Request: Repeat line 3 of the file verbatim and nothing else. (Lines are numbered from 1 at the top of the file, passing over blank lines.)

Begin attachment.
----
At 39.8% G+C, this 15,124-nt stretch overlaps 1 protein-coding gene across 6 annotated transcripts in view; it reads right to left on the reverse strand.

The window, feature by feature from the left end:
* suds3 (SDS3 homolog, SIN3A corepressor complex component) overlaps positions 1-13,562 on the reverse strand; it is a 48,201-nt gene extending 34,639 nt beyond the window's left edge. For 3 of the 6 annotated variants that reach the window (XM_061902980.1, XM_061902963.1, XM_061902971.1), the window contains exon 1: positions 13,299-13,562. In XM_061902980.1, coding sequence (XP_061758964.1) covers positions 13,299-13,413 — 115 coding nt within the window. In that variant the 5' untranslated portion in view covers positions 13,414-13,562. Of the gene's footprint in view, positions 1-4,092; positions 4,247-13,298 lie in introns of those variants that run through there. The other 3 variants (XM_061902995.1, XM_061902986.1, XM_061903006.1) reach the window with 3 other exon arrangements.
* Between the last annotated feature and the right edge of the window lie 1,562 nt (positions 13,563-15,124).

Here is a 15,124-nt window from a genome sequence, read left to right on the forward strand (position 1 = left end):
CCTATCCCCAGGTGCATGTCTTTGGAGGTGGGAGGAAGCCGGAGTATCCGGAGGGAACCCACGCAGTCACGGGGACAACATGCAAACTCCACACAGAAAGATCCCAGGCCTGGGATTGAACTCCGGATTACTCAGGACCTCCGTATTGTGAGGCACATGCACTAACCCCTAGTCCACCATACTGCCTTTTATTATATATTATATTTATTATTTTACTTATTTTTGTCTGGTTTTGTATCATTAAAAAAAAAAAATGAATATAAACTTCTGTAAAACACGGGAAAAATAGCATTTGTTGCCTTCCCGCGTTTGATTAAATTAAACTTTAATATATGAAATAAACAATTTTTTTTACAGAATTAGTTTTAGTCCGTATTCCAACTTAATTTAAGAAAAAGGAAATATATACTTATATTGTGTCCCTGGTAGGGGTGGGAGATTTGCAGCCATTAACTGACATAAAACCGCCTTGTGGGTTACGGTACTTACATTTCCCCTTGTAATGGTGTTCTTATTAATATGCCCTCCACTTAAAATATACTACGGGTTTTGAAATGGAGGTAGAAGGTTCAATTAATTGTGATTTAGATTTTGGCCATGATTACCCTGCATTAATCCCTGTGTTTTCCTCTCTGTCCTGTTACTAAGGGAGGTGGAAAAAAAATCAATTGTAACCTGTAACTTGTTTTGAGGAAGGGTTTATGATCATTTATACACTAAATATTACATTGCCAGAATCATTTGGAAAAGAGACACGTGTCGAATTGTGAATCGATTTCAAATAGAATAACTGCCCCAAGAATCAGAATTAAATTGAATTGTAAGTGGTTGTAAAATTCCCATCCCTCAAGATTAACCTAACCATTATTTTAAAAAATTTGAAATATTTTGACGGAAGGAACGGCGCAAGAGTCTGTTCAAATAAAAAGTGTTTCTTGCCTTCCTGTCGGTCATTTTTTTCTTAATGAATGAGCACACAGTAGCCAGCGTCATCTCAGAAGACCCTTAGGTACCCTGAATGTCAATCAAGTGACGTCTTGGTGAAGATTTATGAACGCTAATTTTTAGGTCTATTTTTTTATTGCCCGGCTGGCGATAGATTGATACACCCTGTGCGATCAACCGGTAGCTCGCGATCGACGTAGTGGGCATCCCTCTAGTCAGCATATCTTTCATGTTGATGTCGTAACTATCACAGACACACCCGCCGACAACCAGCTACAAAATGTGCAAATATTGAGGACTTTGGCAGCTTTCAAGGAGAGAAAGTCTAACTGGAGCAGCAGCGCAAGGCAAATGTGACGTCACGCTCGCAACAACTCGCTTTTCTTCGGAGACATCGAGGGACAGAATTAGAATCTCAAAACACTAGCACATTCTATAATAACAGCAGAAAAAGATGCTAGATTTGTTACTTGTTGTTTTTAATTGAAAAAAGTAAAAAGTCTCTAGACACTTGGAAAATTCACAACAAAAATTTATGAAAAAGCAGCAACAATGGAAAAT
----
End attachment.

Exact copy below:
* suds3 (SDS3 homolog, SIN3A corepressor complex component) overlaps positions 1-13,562 on the reverse strand; it is a 48,201-nt gene extending 34,639 nt beyond the window's left edge. For 3 of the 6 annotated variants that reach the window (XM_061902980.1, XM_061902963.1, XM_061902971.1), the window contains exon 1: positions 13,299-13,562. In XM_061902980.1, coding sequence (XP_061758964.1) covers positions 13,299-13,413 — 115 coding nt within the window. In that variant the 5' untranslated portion in view covers positions 13,414-13,562. Of the gene's footprint in view, positions 1-4,092; positions 4,247-13,298 lie in introns of those variants that run through there. The other 3 variants (XM_061902995.1, XM_061902986.1, XM_061903006.1) reach the window with 3 other exon arrangements.